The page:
Banality of Goodness?/Martin Rosenfeld, JD

Posted on June 30, 2018

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Hannah Arendt, A German-born philosopher of Jewish heritage, created the term “banality of evil” to describe Holocaust-era activities. It was her way of explaining how common-place activities (i.e. banal acts) could lead to monstrous results. In the July-August issue of Smithsonian magazine, Joshua Levine refer to common-place “goodness” and its designation as the “banality of goodness”. There are places where people simply hate making a fuss about the kindness that they embrace and display. The family who hid Anne Frank and her family during the Holocaust period, at great personal peril, would be a perfect example of a group of individuals who performed extraordinary kindness with neither fuss nor fanfare. They believe in moral stands and then acted upon them.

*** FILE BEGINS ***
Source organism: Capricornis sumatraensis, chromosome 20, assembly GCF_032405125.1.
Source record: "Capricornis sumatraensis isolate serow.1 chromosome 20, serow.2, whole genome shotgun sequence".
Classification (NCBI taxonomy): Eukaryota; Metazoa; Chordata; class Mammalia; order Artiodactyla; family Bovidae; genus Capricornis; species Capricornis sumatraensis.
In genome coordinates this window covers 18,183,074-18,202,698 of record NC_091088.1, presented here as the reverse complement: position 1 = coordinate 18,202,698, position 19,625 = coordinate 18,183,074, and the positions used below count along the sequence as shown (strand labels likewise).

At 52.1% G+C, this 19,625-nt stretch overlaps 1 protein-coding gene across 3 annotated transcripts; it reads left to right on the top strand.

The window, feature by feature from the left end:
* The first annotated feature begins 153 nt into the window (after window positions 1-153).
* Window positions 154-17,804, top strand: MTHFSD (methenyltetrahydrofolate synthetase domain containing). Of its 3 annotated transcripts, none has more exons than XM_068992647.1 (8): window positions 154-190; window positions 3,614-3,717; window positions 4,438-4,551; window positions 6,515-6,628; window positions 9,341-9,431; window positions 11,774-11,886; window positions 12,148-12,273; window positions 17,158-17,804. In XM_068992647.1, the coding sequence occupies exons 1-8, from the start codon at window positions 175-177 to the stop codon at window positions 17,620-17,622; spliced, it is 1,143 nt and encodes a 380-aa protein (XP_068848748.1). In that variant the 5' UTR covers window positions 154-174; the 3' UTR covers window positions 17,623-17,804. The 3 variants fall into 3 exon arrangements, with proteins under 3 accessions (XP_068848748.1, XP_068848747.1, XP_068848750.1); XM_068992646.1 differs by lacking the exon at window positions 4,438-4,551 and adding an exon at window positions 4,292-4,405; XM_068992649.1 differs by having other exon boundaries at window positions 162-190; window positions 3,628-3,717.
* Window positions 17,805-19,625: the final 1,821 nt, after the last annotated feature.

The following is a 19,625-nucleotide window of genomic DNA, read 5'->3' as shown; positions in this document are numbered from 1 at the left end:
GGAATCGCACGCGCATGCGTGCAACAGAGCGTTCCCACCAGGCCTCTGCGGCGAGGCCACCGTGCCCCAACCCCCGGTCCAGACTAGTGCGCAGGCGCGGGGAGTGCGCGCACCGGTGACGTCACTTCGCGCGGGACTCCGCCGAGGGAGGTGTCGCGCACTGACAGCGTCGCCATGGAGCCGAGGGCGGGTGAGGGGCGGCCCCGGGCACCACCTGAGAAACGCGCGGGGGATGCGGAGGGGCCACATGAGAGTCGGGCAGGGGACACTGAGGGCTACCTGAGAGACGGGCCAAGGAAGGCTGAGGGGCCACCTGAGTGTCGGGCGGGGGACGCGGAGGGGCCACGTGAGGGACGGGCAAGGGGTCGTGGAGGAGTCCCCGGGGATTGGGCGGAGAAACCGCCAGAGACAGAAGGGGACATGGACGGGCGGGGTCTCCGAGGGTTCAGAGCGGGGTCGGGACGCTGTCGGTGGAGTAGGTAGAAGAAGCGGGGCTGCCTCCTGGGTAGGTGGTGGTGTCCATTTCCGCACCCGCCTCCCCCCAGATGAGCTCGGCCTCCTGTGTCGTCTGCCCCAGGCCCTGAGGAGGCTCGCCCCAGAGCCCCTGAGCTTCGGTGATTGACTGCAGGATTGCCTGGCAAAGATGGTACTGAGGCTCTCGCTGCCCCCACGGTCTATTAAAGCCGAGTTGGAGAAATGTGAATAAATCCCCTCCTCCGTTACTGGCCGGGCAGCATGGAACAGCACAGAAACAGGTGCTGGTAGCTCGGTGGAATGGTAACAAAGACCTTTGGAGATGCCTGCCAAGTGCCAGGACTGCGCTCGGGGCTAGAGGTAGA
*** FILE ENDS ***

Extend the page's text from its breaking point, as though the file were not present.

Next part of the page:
Not everybody in a negotiation is dedicated to acting properly or even civilly. If you are in a mediation with such a party, there is a temptation to act “tit for that”. While that may be understandable, it is neither laudatory nor an example of the “banality of goodness”. Consider your mediation as a good time to show how goodness prevails even when it is not easy. More often than not, the alternative is more threatening to your well-being and moral compass. Mediate don’t litigate. And do it civilly and with a sense of goodness and propriety.

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